121/2% Senior notes due 2009     210,492     211,572     202,040  
  14% Senior discount notes due 2009     392,337     425,861     6,256  
  11% Senior notes due 2010     400,000     390,000     367,450  
  81/8% Senior notes due 2011             450,000  
  11/2% Convertible Senior notes due 2008             300,000  
  Credit facility—term B, C and D     325,000     373,312     370,500  
  Long-term capital lease obligation         23,855     21,800  
  Deferred income taxes         18,188     44,551  
  Manditorily redeemable preferred stock, redeemable 2010 (see Note 5)             38,250  
  Other long-term liabilities     15,395     20,220     19,174  
   
 
 
 
Total long-term obligations     1,343,224     1,463,008     1,820,021  
   
 
 
 
Total liabilities     1,471,196     1,624,575     1,969,403  
   
 
 
 
COMMITMENTS AND CONTINGENCIES (See Notes)                    
REDEEMABLE PREFERRED STOCK, Series B redeemable 2010, par value $.001 per share, 12% cumulative annual dividend; 13,110,000 shares issued and outstanding (see Note 5)     31,021     34,971      
   
 
 
 
STOCKHOLDERS' EQUITY:                    
  Common stock, Class A, par value $.001 per share 165,562,642, 170,797,589 and 172,598,480 shares, respectively, issued and outstanding, and paid-in capital     865,807     897,756     909,016  
  Common stock, Class B, par value $.001 per share convertible, 79,056,228 shares issued and outstanding, and paid-in capital     163,312     163,312     163,312  
  Accumulated deficit     (697,010 )   (983,444 )   (1,165,670 )
  Deferred compensation     (12,605 )   (1,245 )   (1,693 )
   
 
 
 
Total stockholders' equity     319,504     76,379     (95,035 )
   
 
 
 
TOTAL LIABILITIES AND STOCKHOLDERS' EQUITY   $ 1,821,721   $ 1,735,925   $ 1,874,368  
   
 
 
 

The accompanying notes are an integral part of these consolidated financial statements

F-4



NEXTEL PARTNERS, INC. AND SUBSIDIARIES

Consolidated Statements of Operations

(in thousands, except for share and per share amounts)

 
  Year Ended December 31,
  Nine Months Ended
September 30,

 
 
  2000
  2001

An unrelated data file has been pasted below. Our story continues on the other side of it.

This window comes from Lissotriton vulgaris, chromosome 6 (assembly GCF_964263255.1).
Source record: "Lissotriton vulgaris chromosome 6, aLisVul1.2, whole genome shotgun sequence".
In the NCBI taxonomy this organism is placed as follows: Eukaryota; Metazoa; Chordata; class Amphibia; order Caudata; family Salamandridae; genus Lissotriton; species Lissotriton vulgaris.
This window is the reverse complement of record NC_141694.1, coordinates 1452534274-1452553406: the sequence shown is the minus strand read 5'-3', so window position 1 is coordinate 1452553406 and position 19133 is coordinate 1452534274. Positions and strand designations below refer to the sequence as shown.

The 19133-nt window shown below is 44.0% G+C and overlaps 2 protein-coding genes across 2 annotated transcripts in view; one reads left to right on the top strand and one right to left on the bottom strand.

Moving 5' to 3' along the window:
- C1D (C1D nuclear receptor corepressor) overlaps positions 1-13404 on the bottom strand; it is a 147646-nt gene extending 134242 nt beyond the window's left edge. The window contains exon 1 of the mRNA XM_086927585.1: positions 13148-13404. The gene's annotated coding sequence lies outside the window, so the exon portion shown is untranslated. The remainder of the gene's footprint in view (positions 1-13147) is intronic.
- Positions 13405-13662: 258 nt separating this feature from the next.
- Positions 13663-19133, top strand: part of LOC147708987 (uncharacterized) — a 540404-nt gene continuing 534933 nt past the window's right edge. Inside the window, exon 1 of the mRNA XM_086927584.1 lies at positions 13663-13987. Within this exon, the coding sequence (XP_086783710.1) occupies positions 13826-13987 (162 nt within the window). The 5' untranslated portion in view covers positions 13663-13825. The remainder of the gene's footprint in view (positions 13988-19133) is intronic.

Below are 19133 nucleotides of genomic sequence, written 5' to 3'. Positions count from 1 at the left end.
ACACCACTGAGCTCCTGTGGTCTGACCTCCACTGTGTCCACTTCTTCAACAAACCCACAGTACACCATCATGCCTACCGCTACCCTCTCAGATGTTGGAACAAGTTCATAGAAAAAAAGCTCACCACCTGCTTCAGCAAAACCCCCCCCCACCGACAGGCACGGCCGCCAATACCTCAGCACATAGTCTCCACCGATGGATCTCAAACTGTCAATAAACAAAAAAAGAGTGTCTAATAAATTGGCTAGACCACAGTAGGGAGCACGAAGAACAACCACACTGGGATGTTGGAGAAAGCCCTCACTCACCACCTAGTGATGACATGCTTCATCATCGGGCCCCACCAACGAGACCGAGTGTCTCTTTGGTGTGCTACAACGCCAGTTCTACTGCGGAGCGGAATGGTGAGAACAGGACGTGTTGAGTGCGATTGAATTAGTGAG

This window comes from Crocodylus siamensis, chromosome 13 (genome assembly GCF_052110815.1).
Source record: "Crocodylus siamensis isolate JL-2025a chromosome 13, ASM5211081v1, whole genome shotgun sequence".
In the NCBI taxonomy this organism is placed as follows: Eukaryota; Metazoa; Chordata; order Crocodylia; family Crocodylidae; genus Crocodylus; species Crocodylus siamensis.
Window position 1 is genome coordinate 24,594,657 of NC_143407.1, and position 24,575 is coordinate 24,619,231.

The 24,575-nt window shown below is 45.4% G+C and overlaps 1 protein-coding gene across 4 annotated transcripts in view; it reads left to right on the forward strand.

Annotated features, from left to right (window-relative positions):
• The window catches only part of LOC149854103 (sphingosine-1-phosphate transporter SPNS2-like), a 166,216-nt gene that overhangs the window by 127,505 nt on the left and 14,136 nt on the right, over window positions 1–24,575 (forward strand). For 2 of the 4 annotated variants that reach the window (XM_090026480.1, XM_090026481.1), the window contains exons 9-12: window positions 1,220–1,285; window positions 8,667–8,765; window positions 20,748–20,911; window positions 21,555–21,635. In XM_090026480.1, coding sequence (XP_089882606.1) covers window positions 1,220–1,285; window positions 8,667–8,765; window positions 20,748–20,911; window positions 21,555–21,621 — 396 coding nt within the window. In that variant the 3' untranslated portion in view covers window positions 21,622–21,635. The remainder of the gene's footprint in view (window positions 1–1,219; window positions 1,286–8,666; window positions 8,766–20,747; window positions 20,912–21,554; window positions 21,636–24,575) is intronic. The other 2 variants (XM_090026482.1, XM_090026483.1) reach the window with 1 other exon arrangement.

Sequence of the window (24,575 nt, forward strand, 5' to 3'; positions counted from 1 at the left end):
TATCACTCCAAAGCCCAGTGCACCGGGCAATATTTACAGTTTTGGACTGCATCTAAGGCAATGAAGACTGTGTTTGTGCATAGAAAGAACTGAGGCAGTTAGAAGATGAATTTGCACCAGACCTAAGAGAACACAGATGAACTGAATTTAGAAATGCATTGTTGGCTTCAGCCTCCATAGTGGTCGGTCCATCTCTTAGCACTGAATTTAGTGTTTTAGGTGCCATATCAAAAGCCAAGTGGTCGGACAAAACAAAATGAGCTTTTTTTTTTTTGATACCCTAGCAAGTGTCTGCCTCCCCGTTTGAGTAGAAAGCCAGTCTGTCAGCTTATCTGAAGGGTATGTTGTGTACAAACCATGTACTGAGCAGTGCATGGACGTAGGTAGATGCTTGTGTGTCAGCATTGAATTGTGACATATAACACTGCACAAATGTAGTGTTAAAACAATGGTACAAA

2002
  2002
  2003
 
 
   
   
   
  (unaudited)

 
REVENUES:                                
  Service revenues (Received from Nextel WIP $24,685, $58,087, $79,471, $57,425 and $82,488, respectively)   $ 130,125   $ 363,573   $ 646,169   $ 455,616   $ 687,699  
  Equipment revenues     5,745     13,791     24,519     19,311     35,293  
   
 
 
 
 
 
    Total revenues     135,870     377,364     670,688     474,927     722,992  
   
 
 
 
 
 
OPERATING EXPENSES:                                
  Cost of service revenues (excludes depreciation of $35,148, $71,346, $100,138, $71,491 and $95,938, respectively) (paid to Nextel WIP $20,506, $58,403, $79,369, $58,746 and $70,161, respectively)     84,962     192,728     267,266     196,493     232,331  
  Cost of equipment revenues     26,685     59,202     87,130     65,839     82,011  
  Selling, general and administrative (paid to Nextel WIP $3,419, $4,500, $6,996, $4,374 and $6,993, respectively)     117,975     210,310     313,668     228,358     292,177  
  Stock based compensation (primarily selling, general and administrative related)     70,144     30,956     12,670     9,110     740  
  Depreciation and amortization     38,044     76,491     101,185     71,801     99,521  
   
 
 
 
 
 
    Total operating expenses     337,810     569,687     781,919     571,601     706,780  
   
 
 
 
 
 
INCOME (LOSS) FROM OPERATIONS     (201,940 )   (192,323 )   (111,231 )   (96,674 )   16,212  
  Interest expense, net     (102,619 )   (126,096 )   (164,583 )   (123,211 )   (116,835 )
  Interest income     63,132     32,473     7,091     6,071     1,930  
  Gain (loss) on early retirement of debt     (23,485 )       4,427         (74,417 )
  Loss from disposal of assets     (228 )                
   
 
 
 
 
 
LOSS BEFORE DEFERRED INCOME TAX PROVISION AND CUMULATIVE EFFECT OF CHANGE IN ACCOUNTING PRINCIPLE     (265,140 )   (285,946 )   (264,296 )   (213,814 )   (173,110 )
  Deferred income tax provision             (18,188 )   (15,788 )   (6,975 )
   
 
 
 
 
 
LOSS BEFORE CUMULATIVE EFFECT OF CHANGE IN ACCOUNTING PRINCIPLE     (265,140 )   (285,946 )   (282,484 )   (229,602 )   (180,085 )
  Cumulative effect of change in accounting principle, net of $0 income tax         (1,787 )            
   
 
 
 
 
 
NET LOSS     (265,140 )   (287,733 )   (282,484 )   (229,602 )   (180,085 )
  Mandatorily redeemable preferred stock dividends     (5,667 )   (3,504 )   (3,950 )   (2,909 )   (2,141 )
   
 
 
 
 
 
LOSS ATTRIBUTABLE TO COMMON STOCKHOLDERS   $ (270,807 ) $ (291,237 ) $ (286,434 ) $ (232,511 ) $ (182,226 )
   
 
 
 
 
 
LOSS PER SHARE ATTRIBUTABLE TO COMMON STOCKHOLDERS, BASIC AND DILUTED:                                
  Loss before cumulative effect of change in accounting principle   $ (1.33 ) $ (1.19 ) $ (1.17 ) $ (0.95 ) $ (0.73 )
  Cumulative effect of change in accounting principle         (0.01 )            
   
 
 
 
 
 
      $ (1.33 ) $ (1.20 ) $ (1.17 ) $ (0.95 ) $ (0.73 )